Off with their heads!

CONTRARY to popular opinion, Queen Victoria did not land on her head in Guildhall Square, but she did lose it...

Although not a museum, the Guildhall has some of the most fascinating collections of marble sculpture, impressive chandeliers, but most significantly, the most stunning stained glass window I have ever seen.

One casualty of the 1972 bombing which ripped through the building was the Italian mosaic, which stops at the reception area, replaced by highly polished tiles, yet and all, the hallway is still an impressive space to walk into, encased in carved wooden panelling, sandstone arches, heavy oak doors and peppered with artefacts. Chief among them is 'The Newton Window' with five 'lights' showing the Relief of Derry from the famous painting by Folingsby. My guide for my Guildhall tour, Superintendent Colin Sharpe, tells me that the 'lights' above include the Cathedral in 1688 before the spire was added in 1692, and the old Exchange Building, or former Town Hall as at 1910, when it was housed where the War Memorial is now in The Diamond.

Close examination of the 'Relief' scene window is a must for all visitors as it has a myriad of interesting characters, from the City's forefathers to the dead from battle, but key among the details are the inclusion of the Mountjoy and her sister ship the Phoenix (although it could be the Jerusalem) working their way up-river.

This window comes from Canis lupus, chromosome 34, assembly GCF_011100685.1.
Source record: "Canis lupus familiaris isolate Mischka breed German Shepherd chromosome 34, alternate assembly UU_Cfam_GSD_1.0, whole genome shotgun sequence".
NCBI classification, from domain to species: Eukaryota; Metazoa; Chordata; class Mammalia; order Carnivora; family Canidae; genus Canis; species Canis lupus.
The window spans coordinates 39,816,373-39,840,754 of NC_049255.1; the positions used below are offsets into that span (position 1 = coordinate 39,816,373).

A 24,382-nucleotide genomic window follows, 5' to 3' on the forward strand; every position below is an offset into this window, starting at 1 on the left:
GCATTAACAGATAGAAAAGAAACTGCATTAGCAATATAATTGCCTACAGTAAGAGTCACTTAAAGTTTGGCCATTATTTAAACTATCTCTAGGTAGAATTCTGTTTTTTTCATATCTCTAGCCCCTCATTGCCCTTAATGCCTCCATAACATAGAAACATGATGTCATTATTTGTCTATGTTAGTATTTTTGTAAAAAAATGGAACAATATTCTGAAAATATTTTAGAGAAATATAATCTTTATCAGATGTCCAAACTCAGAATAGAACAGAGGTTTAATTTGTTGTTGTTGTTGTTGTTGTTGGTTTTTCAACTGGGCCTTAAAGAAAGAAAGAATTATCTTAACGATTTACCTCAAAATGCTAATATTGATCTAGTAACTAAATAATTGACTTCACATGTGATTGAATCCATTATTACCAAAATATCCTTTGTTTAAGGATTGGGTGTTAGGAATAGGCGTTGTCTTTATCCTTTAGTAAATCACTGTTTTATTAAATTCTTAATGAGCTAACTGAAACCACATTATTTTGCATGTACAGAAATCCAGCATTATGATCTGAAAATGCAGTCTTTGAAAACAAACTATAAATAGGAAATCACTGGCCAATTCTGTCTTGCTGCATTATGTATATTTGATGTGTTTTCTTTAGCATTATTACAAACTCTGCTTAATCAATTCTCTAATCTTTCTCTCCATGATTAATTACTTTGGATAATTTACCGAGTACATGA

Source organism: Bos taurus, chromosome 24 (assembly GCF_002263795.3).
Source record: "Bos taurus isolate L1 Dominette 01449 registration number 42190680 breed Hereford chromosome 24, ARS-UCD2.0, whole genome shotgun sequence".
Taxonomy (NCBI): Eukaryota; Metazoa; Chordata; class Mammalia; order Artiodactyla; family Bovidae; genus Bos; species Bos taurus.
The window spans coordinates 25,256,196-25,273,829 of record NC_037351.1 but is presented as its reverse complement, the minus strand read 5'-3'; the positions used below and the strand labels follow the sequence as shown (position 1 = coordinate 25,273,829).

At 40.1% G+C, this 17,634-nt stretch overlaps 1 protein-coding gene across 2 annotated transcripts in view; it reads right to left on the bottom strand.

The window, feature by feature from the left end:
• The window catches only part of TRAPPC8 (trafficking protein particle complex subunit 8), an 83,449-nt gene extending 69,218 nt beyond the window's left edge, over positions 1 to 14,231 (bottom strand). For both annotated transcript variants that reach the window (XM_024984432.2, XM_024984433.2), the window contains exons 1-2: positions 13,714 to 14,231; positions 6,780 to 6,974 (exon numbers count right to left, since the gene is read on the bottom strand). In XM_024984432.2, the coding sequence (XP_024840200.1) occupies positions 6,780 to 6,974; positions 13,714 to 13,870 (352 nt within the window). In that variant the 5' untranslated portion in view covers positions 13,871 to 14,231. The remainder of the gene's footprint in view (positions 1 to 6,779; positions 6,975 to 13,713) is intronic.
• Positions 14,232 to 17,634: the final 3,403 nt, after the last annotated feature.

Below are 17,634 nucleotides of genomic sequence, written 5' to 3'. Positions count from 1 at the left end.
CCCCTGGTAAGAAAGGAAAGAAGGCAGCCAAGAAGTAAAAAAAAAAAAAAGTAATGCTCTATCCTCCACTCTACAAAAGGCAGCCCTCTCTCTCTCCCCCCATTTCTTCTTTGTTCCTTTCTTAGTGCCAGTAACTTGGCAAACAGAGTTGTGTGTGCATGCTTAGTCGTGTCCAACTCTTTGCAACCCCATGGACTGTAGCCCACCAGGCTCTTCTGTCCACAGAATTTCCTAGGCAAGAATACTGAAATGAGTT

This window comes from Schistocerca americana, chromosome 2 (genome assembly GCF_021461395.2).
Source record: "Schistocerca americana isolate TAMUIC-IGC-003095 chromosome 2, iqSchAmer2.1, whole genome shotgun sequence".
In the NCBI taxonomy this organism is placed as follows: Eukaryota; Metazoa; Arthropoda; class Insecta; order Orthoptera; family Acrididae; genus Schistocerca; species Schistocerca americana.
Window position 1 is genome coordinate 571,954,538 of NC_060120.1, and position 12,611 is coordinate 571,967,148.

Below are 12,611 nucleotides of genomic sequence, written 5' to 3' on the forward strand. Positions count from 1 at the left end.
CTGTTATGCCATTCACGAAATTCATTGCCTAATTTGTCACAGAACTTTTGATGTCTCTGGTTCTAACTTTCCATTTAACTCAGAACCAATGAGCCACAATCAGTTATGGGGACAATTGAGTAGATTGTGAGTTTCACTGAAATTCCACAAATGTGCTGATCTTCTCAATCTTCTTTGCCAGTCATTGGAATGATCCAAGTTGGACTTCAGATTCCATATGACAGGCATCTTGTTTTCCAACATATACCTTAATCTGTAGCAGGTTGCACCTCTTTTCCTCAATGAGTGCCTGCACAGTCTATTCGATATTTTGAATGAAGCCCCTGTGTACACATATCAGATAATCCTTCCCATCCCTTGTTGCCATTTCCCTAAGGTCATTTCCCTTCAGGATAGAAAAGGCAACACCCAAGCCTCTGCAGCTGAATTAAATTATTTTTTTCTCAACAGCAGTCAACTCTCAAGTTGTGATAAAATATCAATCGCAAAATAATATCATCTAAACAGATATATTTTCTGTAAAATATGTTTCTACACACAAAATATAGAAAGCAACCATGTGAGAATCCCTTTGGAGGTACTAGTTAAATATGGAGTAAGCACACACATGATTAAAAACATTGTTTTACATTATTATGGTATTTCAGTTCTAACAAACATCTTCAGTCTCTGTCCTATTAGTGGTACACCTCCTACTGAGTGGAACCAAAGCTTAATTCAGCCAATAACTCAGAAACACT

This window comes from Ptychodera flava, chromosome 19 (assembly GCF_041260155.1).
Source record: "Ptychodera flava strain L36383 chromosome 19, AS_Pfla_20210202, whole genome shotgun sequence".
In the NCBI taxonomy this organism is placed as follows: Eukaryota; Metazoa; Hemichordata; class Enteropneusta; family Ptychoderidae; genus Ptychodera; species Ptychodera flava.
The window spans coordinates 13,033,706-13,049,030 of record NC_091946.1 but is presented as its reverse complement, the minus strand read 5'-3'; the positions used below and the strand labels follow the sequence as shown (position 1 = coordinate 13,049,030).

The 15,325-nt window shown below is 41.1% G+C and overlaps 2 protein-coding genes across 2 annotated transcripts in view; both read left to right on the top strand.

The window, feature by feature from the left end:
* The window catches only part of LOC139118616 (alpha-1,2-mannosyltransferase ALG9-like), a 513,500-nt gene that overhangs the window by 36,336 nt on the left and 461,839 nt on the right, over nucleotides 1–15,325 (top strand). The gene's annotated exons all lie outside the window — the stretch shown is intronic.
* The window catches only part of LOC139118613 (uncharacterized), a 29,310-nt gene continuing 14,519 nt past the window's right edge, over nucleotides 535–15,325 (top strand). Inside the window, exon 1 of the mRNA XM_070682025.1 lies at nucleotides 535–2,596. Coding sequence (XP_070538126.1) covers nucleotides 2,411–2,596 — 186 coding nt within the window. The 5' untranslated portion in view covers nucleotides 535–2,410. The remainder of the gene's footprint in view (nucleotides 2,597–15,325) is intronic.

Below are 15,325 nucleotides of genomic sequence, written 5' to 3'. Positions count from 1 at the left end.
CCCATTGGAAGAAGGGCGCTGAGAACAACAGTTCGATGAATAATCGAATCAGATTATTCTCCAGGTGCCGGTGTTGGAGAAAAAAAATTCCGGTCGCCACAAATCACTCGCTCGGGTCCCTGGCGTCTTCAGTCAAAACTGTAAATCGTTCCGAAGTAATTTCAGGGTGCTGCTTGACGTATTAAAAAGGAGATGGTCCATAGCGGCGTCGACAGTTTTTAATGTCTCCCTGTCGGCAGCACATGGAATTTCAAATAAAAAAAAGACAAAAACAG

Detail

As with all the windows in the Guildhall, the surrounds are exquisite oakleaf and acorn details, but for me it is the detail of the costumes and faces of the people in the scene that captivate, and particularly those of the children.

It is free to go into the Guildhall and enjoy the tour, and if you never get further than the main hall then this window is worth the trip alone, but don't take my word for it, go and see this window for yourself.

My guide, Colin Sharp, tells me: "The Council actually owns the painting by Follingsby, and it is a scene from the siege. You can see the two ships there," he says, pointing at the windows, his voice booming around the hallway, adding: "You can see the Mountjoy, which under the Captain Michael Browning breaking the boom across the river to relive the City of starvation. This is the citizens up on the City's Walls, and you can see the walls and the canon.This dates back to the famous 1688-1689 Siege of 105 days with the approximate loss of 10,000 lives."

After a potted history of the Siege and various statistics, including how it was The Phoenix which tied up first at the City gates, and how the Guildhall is actually built on reclaimed land on the same approximate area where the Phoenix tied up at the quay, right at the City Walls.

"We have only one vault now, but somewhere down there there is information about the menu that was available for people. There are old records down there that tell us that you could have got a dog for 2s 6d, you got a cat for 1s 6d, a rat for a shilling and a mouse for 6d, and that is what they actually ate to survive," he says.

Foundation stone